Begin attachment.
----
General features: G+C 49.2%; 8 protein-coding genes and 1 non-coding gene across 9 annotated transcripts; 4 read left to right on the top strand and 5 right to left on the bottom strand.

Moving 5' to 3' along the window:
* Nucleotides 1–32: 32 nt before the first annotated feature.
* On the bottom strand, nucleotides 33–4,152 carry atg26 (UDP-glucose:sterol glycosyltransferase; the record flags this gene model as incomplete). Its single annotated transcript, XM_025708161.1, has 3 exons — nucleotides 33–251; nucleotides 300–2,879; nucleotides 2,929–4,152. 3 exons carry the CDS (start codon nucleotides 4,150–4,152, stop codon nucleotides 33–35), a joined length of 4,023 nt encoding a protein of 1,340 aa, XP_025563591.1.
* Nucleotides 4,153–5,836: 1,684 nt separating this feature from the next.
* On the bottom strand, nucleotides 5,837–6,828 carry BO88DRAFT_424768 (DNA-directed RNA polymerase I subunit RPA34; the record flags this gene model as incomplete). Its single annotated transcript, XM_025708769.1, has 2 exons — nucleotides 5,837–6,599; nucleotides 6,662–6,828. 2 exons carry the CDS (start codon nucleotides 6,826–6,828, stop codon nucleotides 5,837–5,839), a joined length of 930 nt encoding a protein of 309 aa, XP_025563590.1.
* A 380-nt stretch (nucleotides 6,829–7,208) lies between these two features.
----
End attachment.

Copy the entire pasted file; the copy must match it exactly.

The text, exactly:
General features: G+C 49.2%; 8 protein-coding genes and 1 non-coding gene across 9 annotated transcripts; 4 read left to right on the top strand and 5 right to left on the bottom strand.

Moving 5' to 3' along the window:
* Nucleotides 1–32: 32 nt before the first annotated feature.
* On the bottom strand, nucleotides 33–4,152 carry atg26 (UDP-glucose:sterol glycosyltransferase; the record flags this gene model as incomplete). Its single annotated transcript, XM_025708161.1, has 3 exons — nucleotides 33–251; nucleotides 300–2,879; nucleotides 2,929–4,152. 3 exons carry the CDS (start codon nucleotides 4,150–4,152, stop codon nucleotides 33–35), a joined length of 4,023 nt encoding a protein of 1,340 aa, XP_025563591.1.
* Nucleotides 4,153–5,836: 1,684 nt separating this feature from the next.
* On the bottom strand, nucleotides 5,837–6,828 carry BO88DRAFT_424768 (DNA-directed RNA polymerase I subunit RPA34; the record flags this gene model as incomplete). Its single annotated transcript, XM_025708769.1, has 2 exons — nucleotides 5,837–6,599; nucleotides 6,662–6,828. 2 exons carry the CDS (start codon nucleotides 6,826–6,828, stop codon nucleotides 5,837–5,839), a joined length of 930 nt encoding a protein of 309 aa, XP_025563590.1.
* A 380-nt stretch (nucleotides 6,829–7,208) lies between these two features.